Farrah Fawcett and Ryan O’Neal were the Angelina and Brad of their day—dazzling sex symbol meets Hollywood hunk—until their stars were tarnished by drugs, infidelity, and family pathology. In the last days of Fawcett’s life, as cancer stripped the masks from an all-too-human drama, contributing editor Leslie Bennetts shared O’Neal’s vigil, learning the true struggles and breakthroughs of their 30-year romance.
For “Beautiful People, Ugly Choices”—one of two cover stories in Vanity Fair’s September 2009 issue (to preview the Michael Jackson cover story, click here)—Bennetts also spoke to dozens of Fawcett’s associates and intimates, from actor George Hamilton and agent Sue Mengers to Fawcett’s best friend, Alana Stewart, and O’Neal’s children Tatum and Griffin. The result is a definitive portrait of Fawcett’s meteoric rise, turbulent second act, and tragic final chapter.
The truth was that Fawcett had always been more complicated than the clichés, the realities of her life far darker than the sunny image she projected. The gap between her public image and private reality was wide: “I’m always more comfortable when I have on hardly any make-up, my hair is brown and I’m very unattractive,” she said.
The work that brought her solace in later years was a love of art that had nothing to do with fame, a private passion that inspired her to sculpt female nudes with an obsessiveness that seemed like an attempt to understand the world’s fascination with her own body. The documentary [Farrah’s World] that became her last appearance violated every rule of Hollywood image-making; no other star had ever exposed herself to a viewing audience while moaning in pain, vomiting, and losing her famous hair to chemotherapy. But Fawcett’s final triumph was to integrate the public and the private at long last, imbuing her death with a larger meaning and finding redemption in baring her head along with her soul.
Fawcett’s private reality was dominated by her three-decade relationship with O’Neal, an Oscar-nominated actor with a well-earned reputation as a Lothario. She and O’Neal met in 1979, split up in 1998, and then reconnected in 2001, when he was diagnosed with leukemia. “We pulled apart, but we never popped loose,” O’Neal told Bennetts.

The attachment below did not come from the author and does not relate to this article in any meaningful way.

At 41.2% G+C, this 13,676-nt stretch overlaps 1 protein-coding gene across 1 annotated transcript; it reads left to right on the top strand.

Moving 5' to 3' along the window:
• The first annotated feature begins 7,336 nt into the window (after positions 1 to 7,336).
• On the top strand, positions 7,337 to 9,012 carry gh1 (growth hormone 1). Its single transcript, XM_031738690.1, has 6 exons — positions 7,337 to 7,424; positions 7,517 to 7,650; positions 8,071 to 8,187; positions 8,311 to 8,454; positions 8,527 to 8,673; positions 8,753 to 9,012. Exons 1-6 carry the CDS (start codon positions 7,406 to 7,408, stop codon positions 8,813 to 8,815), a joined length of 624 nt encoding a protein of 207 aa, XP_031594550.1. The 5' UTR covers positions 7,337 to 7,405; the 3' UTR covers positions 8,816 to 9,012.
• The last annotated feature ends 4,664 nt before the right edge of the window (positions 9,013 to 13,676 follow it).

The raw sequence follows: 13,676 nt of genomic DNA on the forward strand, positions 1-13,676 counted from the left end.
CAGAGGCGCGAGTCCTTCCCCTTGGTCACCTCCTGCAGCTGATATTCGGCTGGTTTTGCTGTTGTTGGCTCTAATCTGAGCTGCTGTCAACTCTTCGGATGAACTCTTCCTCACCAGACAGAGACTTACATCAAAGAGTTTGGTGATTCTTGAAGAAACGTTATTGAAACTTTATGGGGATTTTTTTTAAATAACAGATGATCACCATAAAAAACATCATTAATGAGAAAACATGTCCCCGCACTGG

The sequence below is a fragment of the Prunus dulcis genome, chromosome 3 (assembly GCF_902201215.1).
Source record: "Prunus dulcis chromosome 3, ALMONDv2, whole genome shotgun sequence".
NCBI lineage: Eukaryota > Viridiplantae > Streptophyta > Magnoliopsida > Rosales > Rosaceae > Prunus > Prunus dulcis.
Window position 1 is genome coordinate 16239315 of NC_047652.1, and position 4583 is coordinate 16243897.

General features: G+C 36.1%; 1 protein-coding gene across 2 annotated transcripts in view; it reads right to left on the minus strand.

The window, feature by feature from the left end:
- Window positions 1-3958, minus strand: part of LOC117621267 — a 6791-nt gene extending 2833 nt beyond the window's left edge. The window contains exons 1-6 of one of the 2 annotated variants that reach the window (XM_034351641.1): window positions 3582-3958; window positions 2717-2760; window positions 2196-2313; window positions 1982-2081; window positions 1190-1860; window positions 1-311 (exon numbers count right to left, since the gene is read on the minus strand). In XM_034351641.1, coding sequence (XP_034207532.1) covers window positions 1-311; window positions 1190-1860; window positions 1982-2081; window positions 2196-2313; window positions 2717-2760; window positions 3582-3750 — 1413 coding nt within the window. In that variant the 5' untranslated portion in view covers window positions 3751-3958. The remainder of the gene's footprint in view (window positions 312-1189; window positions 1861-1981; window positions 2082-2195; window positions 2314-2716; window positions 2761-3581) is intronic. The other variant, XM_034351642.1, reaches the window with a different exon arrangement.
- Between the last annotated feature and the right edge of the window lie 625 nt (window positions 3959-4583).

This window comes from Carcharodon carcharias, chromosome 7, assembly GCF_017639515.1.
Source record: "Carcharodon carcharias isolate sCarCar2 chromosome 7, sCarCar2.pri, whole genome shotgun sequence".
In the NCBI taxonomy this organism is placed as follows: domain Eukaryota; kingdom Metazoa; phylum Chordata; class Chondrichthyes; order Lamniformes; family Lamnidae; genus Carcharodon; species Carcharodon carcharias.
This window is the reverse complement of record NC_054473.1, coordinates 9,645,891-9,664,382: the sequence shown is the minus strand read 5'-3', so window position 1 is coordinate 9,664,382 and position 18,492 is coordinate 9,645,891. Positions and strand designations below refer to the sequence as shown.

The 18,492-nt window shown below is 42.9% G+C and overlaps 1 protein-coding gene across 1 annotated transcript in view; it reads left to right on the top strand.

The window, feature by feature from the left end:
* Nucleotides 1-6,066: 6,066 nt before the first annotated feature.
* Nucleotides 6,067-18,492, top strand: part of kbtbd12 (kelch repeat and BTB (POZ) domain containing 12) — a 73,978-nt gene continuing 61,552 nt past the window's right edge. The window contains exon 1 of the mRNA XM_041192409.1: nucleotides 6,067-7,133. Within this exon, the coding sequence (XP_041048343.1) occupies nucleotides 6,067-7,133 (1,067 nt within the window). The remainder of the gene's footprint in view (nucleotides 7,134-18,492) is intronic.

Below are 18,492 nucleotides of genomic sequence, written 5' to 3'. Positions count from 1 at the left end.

O’Neal cites several reasons for his breakup with Fawcett, starting with menopause. “I believe Farrah was going through some kind of life change,” he says. “I didn’t have a change of life. I was always a jerk. But they’re hard work, these divas; I was sick of it, and I was unappreciated. I just don’t think she liked me very much. So I excused myself, and I was lucky enough to meet this young girl. She was more a daughter to me than a lover, and my own daughter had flown the coop, so here was this replacement.”
Leslie Stefanson, a beautiful actress less than half his age, may have been a daughter substitute, but she and O’Neal were in bed together at his Malibu home when Fawcett made a surprise Valentine’s Day visit and walked in on them. “It was terrible,” O’Neal says. “I didn’t expect to see her down there. I tried to put my pants on, but I put both legs in one hole.”
While it’s clear that O’Neal is no angel, he’s at least willing to cop to his own flaws. At one point, he describes himself as “a hopeless father” and offers as evidence this anecdote from Fawcett’s funeral:
“I had just put the casket in the hearse and I was watching it drive away when a beautiful blonde woman comes up and embraces me,” Ryan told me. “I said to her, ‘You have a drink on you? You have a car?’ She said, ‘Daddy, it’s me—Tatum!’ I was just trying to be funny with a strange Swedish woman, and it’s my daughter. It’s so sick.”
“That’s our relationship in a nutshell,” Tatum said when I asked her about it. “You make of it what you will.” She sighed. “It had been a few years since we’d seen each other, and he was always a ladies’ man, a bon vivant.”
Leslie Bennetts, who has profiled everyone from Jennifer Aniston to Michelle Obama, offers many more revelations in “Beautiful People, Ugly Choices.” To read the whole story, pick up a copy of the September 2009 issue of Vanity Fair, available on newsstands in New York and Los Angeles on August 5 and nationally on August 11.
Left, photograph by Bruce McBroom/Mptv.net. Right, photograph by Jonathan Becker.